First step was to cut off the worn out cover. This is actually the third time I am covering this poef. It was something I made in sewing class in grade 5! Let me drive that point home by rephrasing that: this poef is over 30 years old. Can you imagine!?

Here is a shot of the original fabric I uncovered:
What I think of as a traditional type upholstery fabric. (Before you mock me, let me add that I made it in sewing class and had absolutely no choice about it. The materials were presented to me and I was told, "You're making a footstool today." Ok, and I did.

By the way, if you want your own footstool that will last more than 30 years and stand up to multiple makeovers, this one is simple to make. You will need seven juice cans, emptied and cleaned. (You can take off the top and/or bottom if you want.) Arrange the cans with one in the middle and six in a circle around it. Then cut two circles of plywood to match the diameter of the cans. One piece of wood goes on the bottom and one on top. Add padding (foam or batting) to the top and a layer around the outside. Cover with the fabric and you're done.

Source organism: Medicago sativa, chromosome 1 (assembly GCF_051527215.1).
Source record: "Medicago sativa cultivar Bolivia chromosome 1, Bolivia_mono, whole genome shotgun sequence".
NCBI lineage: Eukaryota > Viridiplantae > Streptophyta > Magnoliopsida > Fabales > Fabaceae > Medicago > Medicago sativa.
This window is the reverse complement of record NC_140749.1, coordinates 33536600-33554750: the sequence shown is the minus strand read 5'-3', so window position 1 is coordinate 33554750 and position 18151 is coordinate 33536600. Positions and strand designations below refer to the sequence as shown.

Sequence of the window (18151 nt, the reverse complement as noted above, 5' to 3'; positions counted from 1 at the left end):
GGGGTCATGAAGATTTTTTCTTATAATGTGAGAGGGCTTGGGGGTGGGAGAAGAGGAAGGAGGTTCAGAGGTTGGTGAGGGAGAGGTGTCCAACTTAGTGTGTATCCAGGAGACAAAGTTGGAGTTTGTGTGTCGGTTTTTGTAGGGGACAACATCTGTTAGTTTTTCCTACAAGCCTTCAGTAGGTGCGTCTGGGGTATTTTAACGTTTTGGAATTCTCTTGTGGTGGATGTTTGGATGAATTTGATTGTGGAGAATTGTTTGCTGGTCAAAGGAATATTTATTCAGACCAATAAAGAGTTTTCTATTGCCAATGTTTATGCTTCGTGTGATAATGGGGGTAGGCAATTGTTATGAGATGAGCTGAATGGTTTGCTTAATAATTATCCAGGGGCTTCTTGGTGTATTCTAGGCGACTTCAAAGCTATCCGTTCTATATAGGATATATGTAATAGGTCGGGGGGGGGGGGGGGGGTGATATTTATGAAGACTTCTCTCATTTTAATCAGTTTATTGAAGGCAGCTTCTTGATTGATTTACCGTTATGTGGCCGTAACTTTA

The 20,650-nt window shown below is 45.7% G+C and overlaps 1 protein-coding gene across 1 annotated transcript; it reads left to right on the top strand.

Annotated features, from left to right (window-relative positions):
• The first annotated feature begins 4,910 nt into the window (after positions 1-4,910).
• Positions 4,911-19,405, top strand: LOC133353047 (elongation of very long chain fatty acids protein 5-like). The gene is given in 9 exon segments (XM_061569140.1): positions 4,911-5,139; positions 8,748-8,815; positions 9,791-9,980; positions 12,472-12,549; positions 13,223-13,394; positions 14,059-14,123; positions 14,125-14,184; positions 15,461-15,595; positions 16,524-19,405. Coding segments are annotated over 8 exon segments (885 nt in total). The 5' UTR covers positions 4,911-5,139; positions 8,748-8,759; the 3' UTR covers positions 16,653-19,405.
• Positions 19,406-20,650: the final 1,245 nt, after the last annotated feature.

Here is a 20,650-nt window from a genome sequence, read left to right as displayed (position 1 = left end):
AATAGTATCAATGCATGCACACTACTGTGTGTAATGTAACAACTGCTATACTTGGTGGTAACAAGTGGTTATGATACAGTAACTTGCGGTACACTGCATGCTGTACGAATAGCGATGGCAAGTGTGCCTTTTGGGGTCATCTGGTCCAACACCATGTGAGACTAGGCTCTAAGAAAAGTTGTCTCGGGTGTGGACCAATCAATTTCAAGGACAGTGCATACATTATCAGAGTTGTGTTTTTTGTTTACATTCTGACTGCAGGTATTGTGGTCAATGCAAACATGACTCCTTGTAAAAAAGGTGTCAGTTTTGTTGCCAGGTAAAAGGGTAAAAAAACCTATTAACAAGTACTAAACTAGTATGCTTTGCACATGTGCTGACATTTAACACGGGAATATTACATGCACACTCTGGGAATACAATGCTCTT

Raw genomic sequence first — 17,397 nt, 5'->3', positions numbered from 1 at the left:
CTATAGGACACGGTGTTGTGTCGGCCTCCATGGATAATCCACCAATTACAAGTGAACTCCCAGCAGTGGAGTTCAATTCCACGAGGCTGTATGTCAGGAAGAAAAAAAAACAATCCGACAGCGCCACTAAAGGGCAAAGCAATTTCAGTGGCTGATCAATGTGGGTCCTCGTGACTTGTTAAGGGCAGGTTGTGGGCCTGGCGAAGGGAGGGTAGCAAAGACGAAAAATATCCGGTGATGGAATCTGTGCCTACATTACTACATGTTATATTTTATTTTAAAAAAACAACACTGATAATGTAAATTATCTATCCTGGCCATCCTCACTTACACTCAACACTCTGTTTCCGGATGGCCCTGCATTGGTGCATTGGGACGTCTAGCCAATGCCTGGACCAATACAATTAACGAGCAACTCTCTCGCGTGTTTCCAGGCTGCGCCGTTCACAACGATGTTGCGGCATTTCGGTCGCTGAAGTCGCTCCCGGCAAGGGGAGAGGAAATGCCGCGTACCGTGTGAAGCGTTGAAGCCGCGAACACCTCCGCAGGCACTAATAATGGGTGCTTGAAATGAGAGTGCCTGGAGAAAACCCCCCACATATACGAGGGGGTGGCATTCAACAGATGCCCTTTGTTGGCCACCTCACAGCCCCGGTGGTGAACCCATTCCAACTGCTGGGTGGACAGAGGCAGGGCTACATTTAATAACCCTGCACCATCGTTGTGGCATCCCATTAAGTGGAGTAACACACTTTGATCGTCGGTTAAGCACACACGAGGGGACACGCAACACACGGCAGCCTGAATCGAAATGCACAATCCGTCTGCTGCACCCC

How do you cover it with fabric? Well first you trace around the bottom to make a pattern for the top and bottom. I used a couple of old file folders taped together because I have a lot of them laying around:
(In case you're wondering, the white stripe is an extra layer
of batting I added at some point because I thought the
sides needed a little extra stuffing. Originally the sides
matched the top.)
 Then cut it out adding a 1/2" seam allowance. (I generally use 1/2" on projects like this because it's big enough, not usually too big, and makes the math of adding seam allowances really easy!)